Overall, this was the best, but final decent, Medal of Honor game I have played since the original. Although despite some of its flaws, like Rising Sun and European Assault with their dreckful flaws, all is forgiven with this one. This installment was the highest promoted game in the series when it was first released in 2010 and sold so many copies. I even remember hearing about a reboot of this and EA's other popular game franchise, Need for Speed, with a reboot of one of their older installments of that series, Hot Pursuit (also in 2010), for this day and age of consoles. There is only 2 exclusive content bonuses in this than in the Xbox 360 and PC versions, with the digitally remastered version of Medal of Honor: Frontline being the major of it all.
With that said, in conclusion, this isn't all that bad as you thought this would be. This game is worth of playing and a recommendation from me (or others following suit beside). If you're a Medal of Honor: Frontline fan and/or as a fan of the entire franchise, I suggest any one with a PS3 to pick up the aforementioned console port of this. Anyway, I come in close with much painful agony hearing, seeing and playing what the "WORST" the Medal of Honor series has to offer and that's why next time, I will see and play the game that *killed* the franchise for life and will pretty much put me in so much pain as I get ready for what is the final game of the franchise, Medal of Honor: Warfighter.
I have played literally ALL of the Medal of Honor ("MOH") games made, from the PS1 to current. I've always loved them all, except maybe Frontline, for either the replayability or multiplayer (the OLD "multiplayer" meaning with a buddy NEXT to you). Some have been better than others but they've all had their high points that made worth paying the price. MOH: Rising Sun, for example, was fairly short but when you played the split screen method with a friend next to you or the battle mode against each other, it was very fun.
MOH for the PS3 may ROCK with online multiplayer. I don't know. I am an "old school" person in that I prefer to do the simple one player "campaign modes" on games or multiplayer with a friend in the same room as me. To me regardless of how neat and fantastic a game's ONLINE features are, the regular features should be awesome and the primary focus of a video game designer, with the online features being a secondary as they can be updated later on anyways.
Medal of Honor for the PS3 seemed like it was made to try and "modernize" all of the previous WW2 PS1 & PS2 editions to compete with the Call of Duty games. It really does a good job in its authenticity and realism, but the problem is about 6-7 hours (give or take) after starting you're finished. When I passed it it felt like it should've been at about the half-way point. Seriously. It was over and I was waiting through the credits, thinking MAYBE there would be another sequence, but there was not.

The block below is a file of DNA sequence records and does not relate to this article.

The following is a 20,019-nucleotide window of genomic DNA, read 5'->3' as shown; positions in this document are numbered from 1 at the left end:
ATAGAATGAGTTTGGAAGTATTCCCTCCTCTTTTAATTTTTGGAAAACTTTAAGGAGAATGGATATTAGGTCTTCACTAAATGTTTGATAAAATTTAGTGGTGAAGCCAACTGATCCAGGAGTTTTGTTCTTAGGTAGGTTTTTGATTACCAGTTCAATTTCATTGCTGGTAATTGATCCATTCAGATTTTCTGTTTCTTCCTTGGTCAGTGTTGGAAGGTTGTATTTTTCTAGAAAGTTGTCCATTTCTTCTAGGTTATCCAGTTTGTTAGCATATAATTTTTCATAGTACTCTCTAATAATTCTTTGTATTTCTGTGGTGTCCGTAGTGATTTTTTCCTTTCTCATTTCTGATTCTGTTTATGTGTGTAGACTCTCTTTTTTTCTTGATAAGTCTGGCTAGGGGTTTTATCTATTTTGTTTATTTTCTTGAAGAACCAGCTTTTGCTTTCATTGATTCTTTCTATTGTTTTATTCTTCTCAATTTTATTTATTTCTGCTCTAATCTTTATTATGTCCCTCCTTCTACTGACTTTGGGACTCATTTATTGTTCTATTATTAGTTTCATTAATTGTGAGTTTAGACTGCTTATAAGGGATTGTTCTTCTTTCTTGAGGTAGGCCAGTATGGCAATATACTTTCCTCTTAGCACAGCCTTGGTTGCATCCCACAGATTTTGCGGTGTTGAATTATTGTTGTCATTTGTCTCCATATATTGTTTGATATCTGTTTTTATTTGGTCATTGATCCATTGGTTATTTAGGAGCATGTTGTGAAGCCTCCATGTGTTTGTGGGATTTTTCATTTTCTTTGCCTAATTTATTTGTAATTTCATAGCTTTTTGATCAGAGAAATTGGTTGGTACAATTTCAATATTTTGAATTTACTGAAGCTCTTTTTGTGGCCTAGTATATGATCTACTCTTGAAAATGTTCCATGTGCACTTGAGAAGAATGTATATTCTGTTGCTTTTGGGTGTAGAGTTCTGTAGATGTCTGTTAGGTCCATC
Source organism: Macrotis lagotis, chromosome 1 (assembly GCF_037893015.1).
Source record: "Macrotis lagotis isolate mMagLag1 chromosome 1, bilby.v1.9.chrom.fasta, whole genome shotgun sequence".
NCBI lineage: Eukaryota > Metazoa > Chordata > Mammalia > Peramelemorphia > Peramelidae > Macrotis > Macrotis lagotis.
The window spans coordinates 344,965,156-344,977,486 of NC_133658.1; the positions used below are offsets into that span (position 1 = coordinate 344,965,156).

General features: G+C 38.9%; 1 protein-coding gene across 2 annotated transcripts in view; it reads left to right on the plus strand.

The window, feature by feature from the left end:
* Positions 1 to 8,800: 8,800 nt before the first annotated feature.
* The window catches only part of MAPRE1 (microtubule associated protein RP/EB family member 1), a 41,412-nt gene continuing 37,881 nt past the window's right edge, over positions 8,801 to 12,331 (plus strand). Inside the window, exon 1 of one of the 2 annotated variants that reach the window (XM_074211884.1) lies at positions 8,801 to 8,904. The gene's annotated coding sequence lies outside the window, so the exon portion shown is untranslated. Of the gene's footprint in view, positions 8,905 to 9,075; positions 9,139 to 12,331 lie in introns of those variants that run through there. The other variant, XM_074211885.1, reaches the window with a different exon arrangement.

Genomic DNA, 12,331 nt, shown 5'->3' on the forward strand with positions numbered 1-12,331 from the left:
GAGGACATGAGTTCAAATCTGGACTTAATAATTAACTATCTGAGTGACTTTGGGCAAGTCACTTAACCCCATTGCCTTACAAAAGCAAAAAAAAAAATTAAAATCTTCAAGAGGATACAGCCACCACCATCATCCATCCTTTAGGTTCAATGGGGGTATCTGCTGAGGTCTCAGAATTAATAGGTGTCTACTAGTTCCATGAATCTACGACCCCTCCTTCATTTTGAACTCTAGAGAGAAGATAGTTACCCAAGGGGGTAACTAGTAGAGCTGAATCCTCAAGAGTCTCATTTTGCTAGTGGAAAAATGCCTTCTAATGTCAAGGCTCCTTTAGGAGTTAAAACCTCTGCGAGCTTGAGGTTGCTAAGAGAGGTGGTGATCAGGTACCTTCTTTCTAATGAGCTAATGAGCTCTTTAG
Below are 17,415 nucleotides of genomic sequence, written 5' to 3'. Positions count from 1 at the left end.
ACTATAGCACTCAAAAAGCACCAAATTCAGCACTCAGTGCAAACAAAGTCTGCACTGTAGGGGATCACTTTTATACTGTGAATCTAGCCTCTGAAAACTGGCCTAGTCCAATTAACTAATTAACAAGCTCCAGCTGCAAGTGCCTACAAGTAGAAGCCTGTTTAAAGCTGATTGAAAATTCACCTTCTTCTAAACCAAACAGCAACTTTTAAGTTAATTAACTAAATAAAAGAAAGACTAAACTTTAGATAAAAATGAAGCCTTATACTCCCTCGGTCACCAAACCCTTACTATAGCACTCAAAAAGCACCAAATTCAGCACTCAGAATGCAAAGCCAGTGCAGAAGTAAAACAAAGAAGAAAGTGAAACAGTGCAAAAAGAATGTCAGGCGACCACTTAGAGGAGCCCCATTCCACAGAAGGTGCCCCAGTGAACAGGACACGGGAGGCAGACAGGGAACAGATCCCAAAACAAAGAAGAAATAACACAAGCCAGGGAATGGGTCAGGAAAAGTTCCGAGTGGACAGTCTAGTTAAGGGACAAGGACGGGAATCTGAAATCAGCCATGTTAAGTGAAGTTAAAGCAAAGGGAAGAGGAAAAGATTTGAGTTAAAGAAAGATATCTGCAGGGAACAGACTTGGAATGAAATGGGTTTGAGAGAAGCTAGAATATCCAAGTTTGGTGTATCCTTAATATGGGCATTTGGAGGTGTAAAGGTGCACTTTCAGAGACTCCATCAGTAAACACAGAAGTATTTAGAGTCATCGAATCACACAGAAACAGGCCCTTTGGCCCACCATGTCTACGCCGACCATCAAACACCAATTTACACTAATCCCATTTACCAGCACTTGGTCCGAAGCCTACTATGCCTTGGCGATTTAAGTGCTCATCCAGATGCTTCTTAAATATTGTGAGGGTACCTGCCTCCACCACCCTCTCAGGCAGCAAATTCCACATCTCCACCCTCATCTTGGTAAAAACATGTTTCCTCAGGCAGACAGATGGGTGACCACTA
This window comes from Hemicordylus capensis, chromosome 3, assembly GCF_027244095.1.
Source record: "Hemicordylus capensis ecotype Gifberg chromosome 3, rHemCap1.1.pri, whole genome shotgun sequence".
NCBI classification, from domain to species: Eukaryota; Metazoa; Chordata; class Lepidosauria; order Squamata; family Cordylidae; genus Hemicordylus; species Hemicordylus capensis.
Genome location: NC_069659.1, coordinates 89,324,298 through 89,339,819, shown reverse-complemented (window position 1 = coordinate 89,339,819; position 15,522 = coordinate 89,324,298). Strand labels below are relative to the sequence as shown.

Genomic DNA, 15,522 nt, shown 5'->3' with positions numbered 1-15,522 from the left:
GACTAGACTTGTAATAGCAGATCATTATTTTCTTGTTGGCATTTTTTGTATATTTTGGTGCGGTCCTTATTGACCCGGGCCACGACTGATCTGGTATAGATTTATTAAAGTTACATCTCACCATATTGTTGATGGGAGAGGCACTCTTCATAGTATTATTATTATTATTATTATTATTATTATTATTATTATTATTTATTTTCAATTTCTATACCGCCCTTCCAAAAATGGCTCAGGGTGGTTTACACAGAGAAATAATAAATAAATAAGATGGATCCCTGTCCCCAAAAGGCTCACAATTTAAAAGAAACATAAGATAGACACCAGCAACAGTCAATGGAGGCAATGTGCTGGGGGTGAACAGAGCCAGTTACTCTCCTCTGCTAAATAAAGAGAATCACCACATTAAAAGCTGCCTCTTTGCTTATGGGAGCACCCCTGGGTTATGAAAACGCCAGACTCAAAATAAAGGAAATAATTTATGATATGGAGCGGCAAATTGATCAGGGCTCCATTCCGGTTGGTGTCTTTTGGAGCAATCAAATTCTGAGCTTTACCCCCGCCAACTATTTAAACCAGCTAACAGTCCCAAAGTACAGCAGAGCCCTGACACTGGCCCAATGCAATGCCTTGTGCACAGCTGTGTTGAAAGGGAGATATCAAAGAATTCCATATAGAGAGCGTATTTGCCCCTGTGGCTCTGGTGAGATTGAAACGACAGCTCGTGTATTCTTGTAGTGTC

This was REALLY frustrating, because it WAS a FUN GAME. It was intense, well thought-out, great graphics, solid storyline and was exciting.
I guess it is a "personal preference" thing as far as IF the online multiplayer gaming outweighs buying a game and playing it and having fun, but to me it felt like if there is a scale as to the importance of online multiplayer vs campaign one player, this would have been about 70% emphasis on online features to 30% actual one player campaign gameplay.
To editorialize a little, since I have loved MOH games SO much the past decade, after playing this game I am frustrated that the future of gaming is emphasizing basically what the internet provided years prior in non-personal gaming where you fight with 12 year olds in other countries online like in World of Warcraft. I'd rather pay for a game and be able to pop it into my system and play it and have it be worth the money without having to go online and engage with others. I wish they'd come out with two versions of games like this: 1 where the single player game is stupid and short but online is awesome, and the other where if there is online it is minimal but the single players game is long and worth paying for a CD game.
Bottom-line: if you like online gaming then look at other comments for feedback/reviews, but if you are like me in you like being able to sit down after a long week of work and just play a game then this one is not worth the money currently. Disappointed considering all of the past MOH games I played, still own, and still play when my buddies are over.